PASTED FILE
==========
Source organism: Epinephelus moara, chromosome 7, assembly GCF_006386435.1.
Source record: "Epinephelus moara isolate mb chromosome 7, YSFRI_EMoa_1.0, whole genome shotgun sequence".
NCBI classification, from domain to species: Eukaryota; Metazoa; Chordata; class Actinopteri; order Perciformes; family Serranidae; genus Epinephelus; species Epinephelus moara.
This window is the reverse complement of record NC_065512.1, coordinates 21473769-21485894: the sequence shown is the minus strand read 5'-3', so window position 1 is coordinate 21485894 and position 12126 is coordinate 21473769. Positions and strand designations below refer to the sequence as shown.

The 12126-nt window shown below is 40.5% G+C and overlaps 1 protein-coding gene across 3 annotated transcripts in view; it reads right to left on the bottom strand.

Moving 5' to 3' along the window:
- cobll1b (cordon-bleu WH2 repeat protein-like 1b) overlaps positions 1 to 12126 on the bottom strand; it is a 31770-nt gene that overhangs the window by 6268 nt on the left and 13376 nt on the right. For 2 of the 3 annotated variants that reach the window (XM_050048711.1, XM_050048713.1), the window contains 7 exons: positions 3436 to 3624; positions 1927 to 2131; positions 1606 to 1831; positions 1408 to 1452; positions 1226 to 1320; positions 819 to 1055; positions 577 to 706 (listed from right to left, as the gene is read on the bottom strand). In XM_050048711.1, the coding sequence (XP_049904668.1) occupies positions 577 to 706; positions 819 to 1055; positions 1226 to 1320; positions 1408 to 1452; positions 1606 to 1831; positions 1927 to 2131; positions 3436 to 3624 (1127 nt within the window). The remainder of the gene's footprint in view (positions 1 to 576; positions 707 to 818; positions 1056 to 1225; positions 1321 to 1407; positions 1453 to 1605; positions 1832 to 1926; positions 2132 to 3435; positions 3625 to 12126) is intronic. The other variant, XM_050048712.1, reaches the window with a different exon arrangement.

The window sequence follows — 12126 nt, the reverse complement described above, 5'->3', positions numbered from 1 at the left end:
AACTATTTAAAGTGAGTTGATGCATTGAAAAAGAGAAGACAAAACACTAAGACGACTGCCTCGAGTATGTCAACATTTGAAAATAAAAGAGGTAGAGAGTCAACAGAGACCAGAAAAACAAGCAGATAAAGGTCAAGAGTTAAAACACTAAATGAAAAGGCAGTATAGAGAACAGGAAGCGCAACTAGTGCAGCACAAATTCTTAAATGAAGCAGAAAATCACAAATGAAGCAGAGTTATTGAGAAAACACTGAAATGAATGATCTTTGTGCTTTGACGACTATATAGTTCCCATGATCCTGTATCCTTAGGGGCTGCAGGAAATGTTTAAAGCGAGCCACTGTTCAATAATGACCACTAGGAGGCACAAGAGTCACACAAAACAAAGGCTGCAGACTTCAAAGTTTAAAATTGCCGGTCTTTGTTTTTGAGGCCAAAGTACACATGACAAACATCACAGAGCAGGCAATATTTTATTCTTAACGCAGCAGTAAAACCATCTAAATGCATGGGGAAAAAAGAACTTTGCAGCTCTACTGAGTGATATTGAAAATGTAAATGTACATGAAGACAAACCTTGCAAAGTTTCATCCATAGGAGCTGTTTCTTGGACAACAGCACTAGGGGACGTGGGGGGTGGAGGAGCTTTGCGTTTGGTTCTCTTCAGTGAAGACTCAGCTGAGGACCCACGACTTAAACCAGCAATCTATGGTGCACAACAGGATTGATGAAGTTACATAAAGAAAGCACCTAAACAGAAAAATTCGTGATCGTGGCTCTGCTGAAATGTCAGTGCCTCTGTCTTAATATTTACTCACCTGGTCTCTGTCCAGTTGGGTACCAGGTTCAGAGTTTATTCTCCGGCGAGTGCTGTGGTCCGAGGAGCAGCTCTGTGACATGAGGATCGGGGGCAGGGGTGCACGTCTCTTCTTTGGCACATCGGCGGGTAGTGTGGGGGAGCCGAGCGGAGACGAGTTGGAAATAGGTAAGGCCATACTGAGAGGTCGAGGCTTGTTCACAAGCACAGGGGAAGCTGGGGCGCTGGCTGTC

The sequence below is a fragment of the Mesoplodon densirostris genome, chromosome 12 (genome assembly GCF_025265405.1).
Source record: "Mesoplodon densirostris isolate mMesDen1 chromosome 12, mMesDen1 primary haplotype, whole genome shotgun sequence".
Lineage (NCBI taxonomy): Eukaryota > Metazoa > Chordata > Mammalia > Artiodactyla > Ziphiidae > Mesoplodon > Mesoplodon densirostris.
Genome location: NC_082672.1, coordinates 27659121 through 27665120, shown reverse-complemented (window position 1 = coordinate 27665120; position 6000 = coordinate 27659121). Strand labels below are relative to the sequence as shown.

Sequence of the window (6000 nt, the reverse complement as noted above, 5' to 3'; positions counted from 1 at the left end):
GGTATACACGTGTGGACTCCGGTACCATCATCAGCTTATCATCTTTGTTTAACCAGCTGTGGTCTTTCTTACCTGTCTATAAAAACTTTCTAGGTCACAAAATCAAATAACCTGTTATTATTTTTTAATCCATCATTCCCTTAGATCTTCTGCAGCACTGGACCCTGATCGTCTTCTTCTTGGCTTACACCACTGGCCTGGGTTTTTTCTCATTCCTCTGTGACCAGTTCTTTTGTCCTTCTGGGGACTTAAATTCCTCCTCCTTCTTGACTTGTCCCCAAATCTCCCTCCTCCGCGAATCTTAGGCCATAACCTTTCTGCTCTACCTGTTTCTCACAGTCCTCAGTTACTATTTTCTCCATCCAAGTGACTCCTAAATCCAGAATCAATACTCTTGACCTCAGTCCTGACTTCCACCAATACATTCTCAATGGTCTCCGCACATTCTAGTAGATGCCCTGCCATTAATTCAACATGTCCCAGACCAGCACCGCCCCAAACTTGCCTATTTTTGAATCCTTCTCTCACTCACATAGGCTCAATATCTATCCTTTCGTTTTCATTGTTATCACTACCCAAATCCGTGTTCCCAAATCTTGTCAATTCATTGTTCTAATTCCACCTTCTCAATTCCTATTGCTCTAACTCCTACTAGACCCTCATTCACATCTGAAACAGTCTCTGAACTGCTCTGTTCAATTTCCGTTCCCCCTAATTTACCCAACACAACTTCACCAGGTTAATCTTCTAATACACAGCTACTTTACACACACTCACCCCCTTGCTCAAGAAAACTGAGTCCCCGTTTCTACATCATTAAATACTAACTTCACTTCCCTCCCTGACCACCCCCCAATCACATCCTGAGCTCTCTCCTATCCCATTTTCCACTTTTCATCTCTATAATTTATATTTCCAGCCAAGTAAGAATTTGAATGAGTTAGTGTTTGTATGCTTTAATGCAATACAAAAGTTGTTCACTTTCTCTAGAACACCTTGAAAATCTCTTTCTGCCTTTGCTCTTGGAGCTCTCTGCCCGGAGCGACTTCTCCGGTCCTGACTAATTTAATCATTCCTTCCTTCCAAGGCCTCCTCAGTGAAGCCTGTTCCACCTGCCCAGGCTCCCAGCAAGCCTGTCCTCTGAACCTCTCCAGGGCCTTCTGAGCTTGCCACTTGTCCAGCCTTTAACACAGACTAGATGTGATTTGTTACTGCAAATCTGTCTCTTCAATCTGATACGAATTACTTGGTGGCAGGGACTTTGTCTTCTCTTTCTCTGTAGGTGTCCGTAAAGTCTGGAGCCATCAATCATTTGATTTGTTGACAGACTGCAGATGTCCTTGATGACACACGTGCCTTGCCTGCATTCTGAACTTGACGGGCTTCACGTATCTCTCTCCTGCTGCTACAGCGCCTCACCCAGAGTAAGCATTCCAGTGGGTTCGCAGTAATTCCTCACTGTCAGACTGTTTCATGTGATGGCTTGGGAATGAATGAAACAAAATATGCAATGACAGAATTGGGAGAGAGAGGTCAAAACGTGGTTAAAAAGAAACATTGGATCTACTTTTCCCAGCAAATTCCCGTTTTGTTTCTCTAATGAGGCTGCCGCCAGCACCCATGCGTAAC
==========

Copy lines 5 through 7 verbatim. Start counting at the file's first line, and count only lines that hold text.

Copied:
The 12126-nt window shown below is 40.5% G+C and overlaps 1 protein-coding gene across 3 annotated transcripts in view; it reads right to left on the bottom strand.

Moving 5' to 3' along the window:
- cobll1b (cordon-bleu WH2 repeat protein-like 1b) overlaps positions 1 to 12126 on the bottom strand; it is a 31770-nt gene that overhangs the window by 6268 nt on the left and 13376 nt on the right. For 2 of the 3 annotated variants that reach the window (XM_050048711.1, XM_050048713.1), the window contains 7 exons: positions 3436 to 3624; positions 1927 to 2131; positions 1606 to 1831; positions 1408 to 1452; positions 1226 to 1320; positions 819 to 1055; positions 577 to 706 (listed from right to left, as the gene is read on the bottom strand). In XM_050048711.1, the coding sequence (XP_049904668.1) occupies positions 577 to 706; positions 819 to 1055; positions 1226 to 1320; positions 1408 to 1452; positions 1606 to 1831; positions 1927 to 2131; positions 3436 to 3624 (1127 nt within the window). The remainder of the gene's footprint in view (positions 1 to 576; positions 707 to 818; positions 1056 to 1225; positions 1321 to 1407; positions 1453 to 1605; positions 1832 to 1926; positions 2132 to 3435; positions 3625 to 12126) is intronic. The other variant, XM_050048712.1, reaches the window with a different exon arrangement.